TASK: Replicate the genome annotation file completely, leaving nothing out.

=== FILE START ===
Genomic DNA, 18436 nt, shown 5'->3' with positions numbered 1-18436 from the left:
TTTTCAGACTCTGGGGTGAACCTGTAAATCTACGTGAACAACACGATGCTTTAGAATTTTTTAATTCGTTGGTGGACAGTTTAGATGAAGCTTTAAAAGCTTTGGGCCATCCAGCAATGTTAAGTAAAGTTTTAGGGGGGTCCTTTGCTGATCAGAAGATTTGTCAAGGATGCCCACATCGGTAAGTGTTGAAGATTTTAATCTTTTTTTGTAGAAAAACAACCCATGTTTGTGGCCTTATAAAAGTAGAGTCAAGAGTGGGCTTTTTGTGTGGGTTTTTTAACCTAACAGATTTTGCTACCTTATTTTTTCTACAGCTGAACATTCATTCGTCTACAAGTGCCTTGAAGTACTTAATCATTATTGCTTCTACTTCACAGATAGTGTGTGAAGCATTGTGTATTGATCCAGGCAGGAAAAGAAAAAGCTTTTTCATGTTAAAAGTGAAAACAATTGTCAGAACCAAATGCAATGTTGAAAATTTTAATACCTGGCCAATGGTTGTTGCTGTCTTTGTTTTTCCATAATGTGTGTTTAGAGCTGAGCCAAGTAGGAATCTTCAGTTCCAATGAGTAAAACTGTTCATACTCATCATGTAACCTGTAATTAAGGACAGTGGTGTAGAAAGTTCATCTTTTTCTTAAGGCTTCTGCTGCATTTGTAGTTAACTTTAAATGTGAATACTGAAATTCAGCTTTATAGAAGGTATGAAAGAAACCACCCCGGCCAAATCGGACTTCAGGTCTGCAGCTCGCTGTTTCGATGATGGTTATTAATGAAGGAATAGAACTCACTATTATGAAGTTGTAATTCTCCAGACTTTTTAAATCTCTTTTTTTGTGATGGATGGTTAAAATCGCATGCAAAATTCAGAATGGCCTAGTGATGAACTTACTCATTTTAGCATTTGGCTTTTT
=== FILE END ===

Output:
Genomic DNA, 18436 nt, shown 5'->3' with positions numbered 1-18436 from the left:
TTTTCAGACTCTGGGGTGAACCTGTAAATCTACGTGAACAACACGATGCTTTAGAATTTTTTAATTCGTTGGTGGACAGTTTAGATGAAGCTTTAAAAGCTTTGGGCCATCCAGCAATGTTAAGTAAAGTTTTAGGGGGGTCCTTTGCTGATCAGAAGATTTGTCAAGGATGCCCACATCGGTAAGTGTTGAAGATTTTAATCTTTTTTTGTAGAAAAACAACCCATGTTTGTGGCCTTATAAAAGTAGAGTCAAGAGTGGGCTTTTTGTGTGGGTTTTTTAACCTAACAGATTTTGCTACCTTATTTTTTCTACAGCTGAACATTCATTCGTCTACAAGTGCCTTGAAGTACTTAATCATTATTGCTTCTACTTCACAGATAGTGTGTGAAGCATTGTGTATTGATCCAGGCAGGAAAAGAAAAAGCTTTTTCATGTTAAAAGTGAAAACAATTGTCAGAACCAAATGCAATGTTGAAAATTTTAATACCTGGCCAATGGTTGTTGCTGTCTTTGTTTTTCCATAATGTGTGTTTAGAGCTGAGCCAAGTAGGAATCTTCAGTTCCAATGAGTAAAACTGTTCATACTCATCATGTAACCTGTAATTAAGGACAGTGGTGTAGAAAGTTCATCTTTTTCTTAAGGCTTCTGCTGCATTTGTAGTTAACTTTAAATGTGAATACTGAAATTCAGCTTTATAGAAGGTATGAAAGAAACCACCCCGGCCAAATCGGACTTCAGGTCTGCAGCTCGCTGTTTCGATGATGGTTATTAATGAAGGAATAGAACTCACTATTATGAAGTTGTAATTCTCCAGACTTTTTAAATCTCTTTTTTTGTGATGGATGGTTAAAATCGCATGCAAAATTCAGAATGGCCTAGTGATGAACTTACTCATTTTAGCATTTGGCTTTTT